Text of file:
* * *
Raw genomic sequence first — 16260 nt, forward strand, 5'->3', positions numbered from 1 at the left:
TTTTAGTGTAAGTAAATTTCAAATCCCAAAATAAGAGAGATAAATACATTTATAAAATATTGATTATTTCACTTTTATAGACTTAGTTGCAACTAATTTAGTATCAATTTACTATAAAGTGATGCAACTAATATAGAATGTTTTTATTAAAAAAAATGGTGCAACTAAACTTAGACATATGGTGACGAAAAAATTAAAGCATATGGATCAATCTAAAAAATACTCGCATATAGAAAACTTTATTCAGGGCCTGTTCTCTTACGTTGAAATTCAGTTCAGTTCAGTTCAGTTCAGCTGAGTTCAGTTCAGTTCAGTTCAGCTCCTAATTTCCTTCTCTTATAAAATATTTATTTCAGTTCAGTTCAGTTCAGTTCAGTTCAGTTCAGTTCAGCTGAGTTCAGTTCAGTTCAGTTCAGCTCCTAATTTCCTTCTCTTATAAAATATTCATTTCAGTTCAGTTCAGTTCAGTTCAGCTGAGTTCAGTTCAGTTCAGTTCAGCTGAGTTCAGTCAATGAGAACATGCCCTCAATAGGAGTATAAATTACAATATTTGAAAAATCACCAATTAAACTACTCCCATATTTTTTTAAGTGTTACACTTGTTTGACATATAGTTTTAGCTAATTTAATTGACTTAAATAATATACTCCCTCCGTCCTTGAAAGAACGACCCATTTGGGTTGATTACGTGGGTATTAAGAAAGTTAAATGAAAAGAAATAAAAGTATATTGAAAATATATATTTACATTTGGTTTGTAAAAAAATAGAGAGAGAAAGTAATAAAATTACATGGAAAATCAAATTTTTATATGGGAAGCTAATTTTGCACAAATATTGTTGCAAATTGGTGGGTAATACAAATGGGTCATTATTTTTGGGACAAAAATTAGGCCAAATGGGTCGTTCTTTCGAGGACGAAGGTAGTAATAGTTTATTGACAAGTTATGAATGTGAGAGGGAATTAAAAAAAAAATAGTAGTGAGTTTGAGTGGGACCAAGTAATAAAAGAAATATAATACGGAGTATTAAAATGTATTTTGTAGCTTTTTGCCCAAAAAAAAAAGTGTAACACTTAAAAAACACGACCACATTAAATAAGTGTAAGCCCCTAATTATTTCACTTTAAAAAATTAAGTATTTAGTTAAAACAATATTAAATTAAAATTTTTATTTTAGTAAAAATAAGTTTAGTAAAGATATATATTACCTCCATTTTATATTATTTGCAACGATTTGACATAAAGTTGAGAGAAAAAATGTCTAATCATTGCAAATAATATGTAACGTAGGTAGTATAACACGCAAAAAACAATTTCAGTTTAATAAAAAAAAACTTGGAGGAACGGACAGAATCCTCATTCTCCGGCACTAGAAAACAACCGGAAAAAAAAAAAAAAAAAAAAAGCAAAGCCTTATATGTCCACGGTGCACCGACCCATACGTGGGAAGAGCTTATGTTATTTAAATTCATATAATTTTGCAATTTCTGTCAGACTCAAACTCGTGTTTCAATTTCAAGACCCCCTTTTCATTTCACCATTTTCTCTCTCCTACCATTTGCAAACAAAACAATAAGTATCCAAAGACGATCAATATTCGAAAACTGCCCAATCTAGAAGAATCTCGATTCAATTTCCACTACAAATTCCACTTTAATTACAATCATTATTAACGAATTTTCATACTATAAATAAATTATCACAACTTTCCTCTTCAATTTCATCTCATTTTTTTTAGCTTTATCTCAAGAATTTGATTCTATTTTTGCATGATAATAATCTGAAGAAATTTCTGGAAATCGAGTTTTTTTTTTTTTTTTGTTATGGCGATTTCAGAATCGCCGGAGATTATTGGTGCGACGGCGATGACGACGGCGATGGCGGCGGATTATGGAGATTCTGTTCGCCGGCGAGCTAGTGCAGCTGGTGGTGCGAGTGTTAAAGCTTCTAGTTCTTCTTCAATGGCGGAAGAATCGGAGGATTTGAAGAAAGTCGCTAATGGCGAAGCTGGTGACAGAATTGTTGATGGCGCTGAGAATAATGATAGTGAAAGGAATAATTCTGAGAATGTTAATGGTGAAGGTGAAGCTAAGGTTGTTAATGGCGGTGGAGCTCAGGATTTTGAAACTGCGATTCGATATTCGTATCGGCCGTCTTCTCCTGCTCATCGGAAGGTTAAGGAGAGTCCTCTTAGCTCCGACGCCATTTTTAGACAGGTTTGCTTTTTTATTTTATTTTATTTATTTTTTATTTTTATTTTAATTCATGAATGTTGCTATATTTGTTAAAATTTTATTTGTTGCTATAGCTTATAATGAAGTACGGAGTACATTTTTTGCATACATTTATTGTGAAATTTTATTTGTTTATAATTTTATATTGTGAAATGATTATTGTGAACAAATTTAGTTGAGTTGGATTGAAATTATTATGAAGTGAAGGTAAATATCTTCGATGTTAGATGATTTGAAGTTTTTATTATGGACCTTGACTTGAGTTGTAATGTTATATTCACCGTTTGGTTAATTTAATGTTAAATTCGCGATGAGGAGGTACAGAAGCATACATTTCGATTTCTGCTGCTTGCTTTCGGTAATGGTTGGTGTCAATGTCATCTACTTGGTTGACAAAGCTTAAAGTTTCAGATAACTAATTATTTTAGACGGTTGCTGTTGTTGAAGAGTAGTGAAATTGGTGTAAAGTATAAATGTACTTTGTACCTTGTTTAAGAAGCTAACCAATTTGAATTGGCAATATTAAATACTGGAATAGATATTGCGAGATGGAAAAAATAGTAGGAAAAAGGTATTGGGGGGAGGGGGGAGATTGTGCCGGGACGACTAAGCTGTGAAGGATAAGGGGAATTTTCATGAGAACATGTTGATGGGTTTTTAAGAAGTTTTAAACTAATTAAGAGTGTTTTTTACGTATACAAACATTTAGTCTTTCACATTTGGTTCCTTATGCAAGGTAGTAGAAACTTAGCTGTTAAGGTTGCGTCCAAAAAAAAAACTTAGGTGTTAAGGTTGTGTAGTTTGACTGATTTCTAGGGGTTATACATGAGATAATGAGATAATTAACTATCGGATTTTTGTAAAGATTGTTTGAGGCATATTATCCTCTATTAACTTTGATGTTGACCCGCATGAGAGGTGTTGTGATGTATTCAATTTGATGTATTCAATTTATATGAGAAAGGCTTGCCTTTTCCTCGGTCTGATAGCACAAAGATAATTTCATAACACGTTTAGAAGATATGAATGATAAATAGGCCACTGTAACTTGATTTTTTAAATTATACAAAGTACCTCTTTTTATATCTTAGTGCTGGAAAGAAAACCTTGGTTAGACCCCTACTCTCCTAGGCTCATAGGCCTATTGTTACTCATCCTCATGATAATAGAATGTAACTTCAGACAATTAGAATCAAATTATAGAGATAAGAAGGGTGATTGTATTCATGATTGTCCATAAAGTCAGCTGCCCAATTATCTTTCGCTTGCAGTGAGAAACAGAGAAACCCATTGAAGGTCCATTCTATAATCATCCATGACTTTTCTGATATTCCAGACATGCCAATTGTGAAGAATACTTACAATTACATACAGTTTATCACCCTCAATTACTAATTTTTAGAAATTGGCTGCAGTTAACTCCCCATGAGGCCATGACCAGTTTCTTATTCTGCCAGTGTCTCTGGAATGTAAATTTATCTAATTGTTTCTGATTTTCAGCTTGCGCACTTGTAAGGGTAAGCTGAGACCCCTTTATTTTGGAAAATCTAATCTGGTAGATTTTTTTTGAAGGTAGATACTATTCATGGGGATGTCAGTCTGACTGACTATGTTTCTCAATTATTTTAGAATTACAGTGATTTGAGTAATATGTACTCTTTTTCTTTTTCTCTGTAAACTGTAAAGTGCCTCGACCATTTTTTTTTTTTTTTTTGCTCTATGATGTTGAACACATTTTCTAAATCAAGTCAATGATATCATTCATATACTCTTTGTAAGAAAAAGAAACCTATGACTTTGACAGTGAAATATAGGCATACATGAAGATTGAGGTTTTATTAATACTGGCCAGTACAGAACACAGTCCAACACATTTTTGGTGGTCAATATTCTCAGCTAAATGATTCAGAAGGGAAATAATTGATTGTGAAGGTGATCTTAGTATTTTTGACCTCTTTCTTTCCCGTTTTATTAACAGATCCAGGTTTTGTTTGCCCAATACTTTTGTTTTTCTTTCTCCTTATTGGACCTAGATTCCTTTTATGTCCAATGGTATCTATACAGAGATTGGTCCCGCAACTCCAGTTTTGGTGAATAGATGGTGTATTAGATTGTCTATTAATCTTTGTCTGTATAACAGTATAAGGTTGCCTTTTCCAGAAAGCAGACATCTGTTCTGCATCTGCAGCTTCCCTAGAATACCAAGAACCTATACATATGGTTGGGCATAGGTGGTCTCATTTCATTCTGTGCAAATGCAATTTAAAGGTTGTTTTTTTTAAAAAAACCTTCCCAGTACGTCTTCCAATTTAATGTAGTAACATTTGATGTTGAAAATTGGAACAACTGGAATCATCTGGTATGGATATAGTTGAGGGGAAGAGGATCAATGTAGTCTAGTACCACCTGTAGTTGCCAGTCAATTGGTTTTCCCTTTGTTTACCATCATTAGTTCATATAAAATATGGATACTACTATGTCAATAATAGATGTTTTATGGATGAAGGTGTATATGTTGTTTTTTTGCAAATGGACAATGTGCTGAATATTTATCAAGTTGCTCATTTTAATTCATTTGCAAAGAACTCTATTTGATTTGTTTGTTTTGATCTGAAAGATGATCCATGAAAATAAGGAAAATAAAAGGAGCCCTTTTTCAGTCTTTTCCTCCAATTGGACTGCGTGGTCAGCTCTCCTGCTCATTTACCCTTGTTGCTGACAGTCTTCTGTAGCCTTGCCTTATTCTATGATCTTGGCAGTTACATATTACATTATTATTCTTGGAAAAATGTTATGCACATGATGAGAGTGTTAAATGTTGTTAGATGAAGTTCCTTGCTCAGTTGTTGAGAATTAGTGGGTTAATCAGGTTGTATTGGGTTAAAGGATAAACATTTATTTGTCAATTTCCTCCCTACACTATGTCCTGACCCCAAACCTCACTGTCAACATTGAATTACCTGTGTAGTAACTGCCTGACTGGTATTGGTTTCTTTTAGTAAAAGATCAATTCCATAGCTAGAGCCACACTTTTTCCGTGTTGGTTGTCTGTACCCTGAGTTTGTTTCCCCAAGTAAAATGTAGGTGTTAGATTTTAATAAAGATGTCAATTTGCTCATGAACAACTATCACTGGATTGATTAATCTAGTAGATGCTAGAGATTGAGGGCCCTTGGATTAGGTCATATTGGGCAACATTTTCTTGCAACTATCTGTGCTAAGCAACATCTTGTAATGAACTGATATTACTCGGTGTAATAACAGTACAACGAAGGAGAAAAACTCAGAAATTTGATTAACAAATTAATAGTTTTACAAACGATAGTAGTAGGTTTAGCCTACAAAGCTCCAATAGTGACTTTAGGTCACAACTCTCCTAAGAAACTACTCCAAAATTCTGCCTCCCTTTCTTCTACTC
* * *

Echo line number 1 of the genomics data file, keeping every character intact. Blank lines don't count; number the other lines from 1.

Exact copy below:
Raw genomic sequence first — 16260 nt, forward strand, 5'->3', positions numbered from 1 at the left: